In light of current events, another pertinent topic is the Elections Clause. Its crucial word, generating the challenge in Moore v. Harper and other recent election law disputes, is “Legislature.” Who incorporated this word into the Elections Clause and vested state legislatures with authority over the “Times, Places, and Manner” of federal elections, subject to override by Congress? Once again, it was Wilson—a fact curiously underappreciated in the vast amount written about a case that has been called “the most important case for American democracy in the almost two and a half centuries since America’s founding.” Wilson was one of the period’s biggest champions of judicial authority, after all, along with democratic elections. As McCloskey emphasized half a century ago, he also was the only prominent founder to embrace the underlying principle of “one person, one vote” on which the Warren Court relied in Wesberry v. Sanders and Reynolds v. Sims.
So would Wilson have embraced the independent state legislature theory? In a word: No. In fact, he is about the last member of the founding generation who would have endorsed the concept of an “independent” state legislature. Wilson favored capable legislatures, to be sure, but he consistently advocated judicial review at both the state and federal levels. Between 1776 and 1790, he led the movement to impose more checks on the Pennsylvania legislature than existed in the state’s 1776 constitution. These efforts culminated in a “counter-revolution in Pennsylvania” and the adoption of a new state constitution in 1790. Wilson was a primary architect of that constitution—one of the only framers to play this leading role at the state level after drafting the federal Constitution—and almost certainly the author of its “free and equal” elections provision, which soon migrated elsewhere and now appears in some form in about one third of all state constitutions. The newly popular tendency to denigrate state constitutional provisions like this one and declare them judicially unmanageable in favor of the Elections Clause would likely have amused Wilson, since he drafted both provisions.
More importantly, the best evidence we possess affords little reason to doubt that Wilson would have repudiated the independent state legislature theory. Like virtually all the founders, he believed that legislatures were invariably limited by their constitutional mandate. In his last known publication, a 1797 letter to Congress, Wilson reinforced just this point by amplifying Justice William Paterson’s opinion in Vanhorne’s Lessee v. Dorrance. Quoting Paterson, Wilson wrote:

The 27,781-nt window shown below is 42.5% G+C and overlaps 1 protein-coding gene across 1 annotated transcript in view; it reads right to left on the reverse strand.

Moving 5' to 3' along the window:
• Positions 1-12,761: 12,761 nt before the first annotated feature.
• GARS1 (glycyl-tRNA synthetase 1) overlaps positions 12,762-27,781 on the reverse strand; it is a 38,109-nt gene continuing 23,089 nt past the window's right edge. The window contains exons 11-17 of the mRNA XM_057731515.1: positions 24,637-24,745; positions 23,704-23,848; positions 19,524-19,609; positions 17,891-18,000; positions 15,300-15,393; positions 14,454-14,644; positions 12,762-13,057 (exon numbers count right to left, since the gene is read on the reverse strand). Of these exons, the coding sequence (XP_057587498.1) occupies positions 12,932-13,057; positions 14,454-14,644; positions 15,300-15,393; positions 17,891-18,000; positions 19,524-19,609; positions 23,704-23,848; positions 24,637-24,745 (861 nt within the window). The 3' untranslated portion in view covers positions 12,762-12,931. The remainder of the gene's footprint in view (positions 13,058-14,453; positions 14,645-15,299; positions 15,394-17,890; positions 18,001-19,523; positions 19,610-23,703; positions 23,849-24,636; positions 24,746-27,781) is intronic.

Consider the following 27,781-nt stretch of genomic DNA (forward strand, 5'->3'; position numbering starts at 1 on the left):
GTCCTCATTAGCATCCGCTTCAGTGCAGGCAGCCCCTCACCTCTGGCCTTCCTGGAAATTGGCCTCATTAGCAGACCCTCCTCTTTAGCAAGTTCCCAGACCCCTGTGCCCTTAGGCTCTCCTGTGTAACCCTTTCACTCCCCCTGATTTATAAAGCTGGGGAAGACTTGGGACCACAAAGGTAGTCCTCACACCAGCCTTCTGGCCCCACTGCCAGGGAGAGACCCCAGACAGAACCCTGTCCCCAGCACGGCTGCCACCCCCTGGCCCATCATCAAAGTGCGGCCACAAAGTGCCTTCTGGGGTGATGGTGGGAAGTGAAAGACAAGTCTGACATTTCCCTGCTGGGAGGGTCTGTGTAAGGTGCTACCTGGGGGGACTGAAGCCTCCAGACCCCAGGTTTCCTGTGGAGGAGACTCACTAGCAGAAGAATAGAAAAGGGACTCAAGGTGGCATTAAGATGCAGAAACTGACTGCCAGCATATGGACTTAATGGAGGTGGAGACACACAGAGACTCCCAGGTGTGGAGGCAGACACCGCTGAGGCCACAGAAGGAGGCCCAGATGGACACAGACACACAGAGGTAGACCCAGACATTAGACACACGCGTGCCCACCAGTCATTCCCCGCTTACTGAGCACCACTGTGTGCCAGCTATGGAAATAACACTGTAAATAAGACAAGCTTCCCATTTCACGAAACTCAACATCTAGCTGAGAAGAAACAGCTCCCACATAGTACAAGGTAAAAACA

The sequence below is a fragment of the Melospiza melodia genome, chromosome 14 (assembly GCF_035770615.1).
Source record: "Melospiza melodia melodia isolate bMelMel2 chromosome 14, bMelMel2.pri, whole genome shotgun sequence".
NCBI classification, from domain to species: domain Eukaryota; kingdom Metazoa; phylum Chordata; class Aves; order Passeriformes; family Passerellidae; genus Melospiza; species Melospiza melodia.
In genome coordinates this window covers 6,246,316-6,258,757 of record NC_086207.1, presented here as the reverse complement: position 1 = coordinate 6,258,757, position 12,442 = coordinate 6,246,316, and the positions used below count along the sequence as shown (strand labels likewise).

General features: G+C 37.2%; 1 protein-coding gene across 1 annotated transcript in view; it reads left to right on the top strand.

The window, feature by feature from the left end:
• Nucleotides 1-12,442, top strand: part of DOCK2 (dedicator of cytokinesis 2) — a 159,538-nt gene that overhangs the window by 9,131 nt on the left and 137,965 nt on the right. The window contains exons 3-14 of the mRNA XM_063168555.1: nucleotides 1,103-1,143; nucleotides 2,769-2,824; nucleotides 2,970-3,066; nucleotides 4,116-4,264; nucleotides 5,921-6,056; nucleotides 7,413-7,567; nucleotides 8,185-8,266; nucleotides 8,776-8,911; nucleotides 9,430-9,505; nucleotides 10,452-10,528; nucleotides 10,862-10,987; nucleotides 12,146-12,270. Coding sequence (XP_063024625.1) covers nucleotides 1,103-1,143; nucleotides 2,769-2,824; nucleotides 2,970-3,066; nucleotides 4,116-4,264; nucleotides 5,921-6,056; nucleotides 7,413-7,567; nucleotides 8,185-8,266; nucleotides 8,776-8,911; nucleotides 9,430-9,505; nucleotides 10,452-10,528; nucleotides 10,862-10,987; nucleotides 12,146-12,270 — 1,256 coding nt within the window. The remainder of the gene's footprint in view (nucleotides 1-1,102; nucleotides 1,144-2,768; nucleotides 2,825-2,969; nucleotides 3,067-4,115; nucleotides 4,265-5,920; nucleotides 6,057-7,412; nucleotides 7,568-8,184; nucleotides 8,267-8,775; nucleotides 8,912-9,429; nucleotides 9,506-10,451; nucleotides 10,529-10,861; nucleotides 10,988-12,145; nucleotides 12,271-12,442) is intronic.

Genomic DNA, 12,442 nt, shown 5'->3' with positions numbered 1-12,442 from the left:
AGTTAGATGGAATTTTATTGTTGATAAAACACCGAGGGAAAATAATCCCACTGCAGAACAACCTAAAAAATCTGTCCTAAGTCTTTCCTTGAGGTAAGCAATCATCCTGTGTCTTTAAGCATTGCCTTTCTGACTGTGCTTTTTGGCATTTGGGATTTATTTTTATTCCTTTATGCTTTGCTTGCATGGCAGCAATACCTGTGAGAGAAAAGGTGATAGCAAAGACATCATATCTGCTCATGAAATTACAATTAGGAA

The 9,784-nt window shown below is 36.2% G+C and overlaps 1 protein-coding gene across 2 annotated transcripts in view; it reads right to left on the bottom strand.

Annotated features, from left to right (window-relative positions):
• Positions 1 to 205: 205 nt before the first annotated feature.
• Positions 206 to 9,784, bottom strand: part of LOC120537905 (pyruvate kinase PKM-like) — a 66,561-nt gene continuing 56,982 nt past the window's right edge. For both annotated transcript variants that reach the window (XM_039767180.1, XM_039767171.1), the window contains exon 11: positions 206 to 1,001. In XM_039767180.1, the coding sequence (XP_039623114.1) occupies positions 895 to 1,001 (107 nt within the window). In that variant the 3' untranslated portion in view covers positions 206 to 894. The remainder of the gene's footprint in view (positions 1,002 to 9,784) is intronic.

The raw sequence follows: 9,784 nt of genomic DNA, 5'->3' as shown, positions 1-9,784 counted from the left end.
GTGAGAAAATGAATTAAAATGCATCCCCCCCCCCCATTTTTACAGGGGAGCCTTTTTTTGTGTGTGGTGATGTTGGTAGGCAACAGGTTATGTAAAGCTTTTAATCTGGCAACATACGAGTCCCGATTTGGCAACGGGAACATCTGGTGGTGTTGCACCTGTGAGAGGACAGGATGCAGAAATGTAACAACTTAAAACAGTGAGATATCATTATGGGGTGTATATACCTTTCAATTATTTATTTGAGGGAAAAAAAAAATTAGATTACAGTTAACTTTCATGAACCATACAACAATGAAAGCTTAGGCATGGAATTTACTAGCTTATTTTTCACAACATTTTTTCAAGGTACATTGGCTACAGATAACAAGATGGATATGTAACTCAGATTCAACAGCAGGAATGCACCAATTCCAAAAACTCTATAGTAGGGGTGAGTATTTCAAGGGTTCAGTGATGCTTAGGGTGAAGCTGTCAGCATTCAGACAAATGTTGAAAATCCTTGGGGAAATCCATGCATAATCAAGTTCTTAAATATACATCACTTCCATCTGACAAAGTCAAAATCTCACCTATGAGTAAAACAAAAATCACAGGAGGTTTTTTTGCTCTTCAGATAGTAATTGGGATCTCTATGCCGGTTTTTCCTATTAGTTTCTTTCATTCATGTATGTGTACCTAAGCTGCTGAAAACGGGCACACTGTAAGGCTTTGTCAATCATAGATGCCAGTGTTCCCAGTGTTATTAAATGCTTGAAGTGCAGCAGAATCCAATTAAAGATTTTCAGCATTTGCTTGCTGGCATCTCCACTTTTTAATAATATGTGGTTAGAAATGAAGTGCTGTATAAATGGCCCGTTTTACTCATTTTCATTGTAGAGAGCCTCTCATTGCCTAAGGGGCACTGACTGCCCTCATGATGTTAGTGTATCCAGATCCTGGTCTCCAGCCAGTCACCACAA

What is a Constitution? It is the form of government, delineated by the mighty hand of the people, in which certain first principles of fundamental laws are established. The Constitution is certain and fixed; it contains the permanent will of the people, and is the supreme law of the land. It is paramount to the power of the Legislature, and can be revoked or altered only by the authority that made it.
What are Legislatures? Creatures of the Constitution; they owe their existence to the Constitution. It is their commission, and, therefore, all their acts must be conformable to it, or else they will be void. Whatever may be the case in other countries, yet in this there can be no doubt, that every act of the Legislature, repugnant to the Constitution, is absolutely void (emphasis on “Constitution” and “void” added by Wilson).
These are the convictions of the man who actually drafted the Elections Clause. Significantly, they echo prominent criticisms of the independent state legislature theory almost word-for-word. Any lingering doubts about the dubious originalist credentials of this theory should have been dispelled by now (see, e.g., here, here, here, and here), but perhaps a closer familiarity with Wilson and his firm belief in the importance of constitutional limits on state legislatures can serve as another nail in the coffin—assuming the Supreme Court wants to maintain any credibility at all on this issue.
Twenty years is a long time for anything, especially a blog.
The first post appeared on February 18, 2003, and it looked like this:
Starting in the middle of this month, ELB contributors and friends of ELB will offer some reflections on election law, writ large, over the last 20 years.
So stay tuned!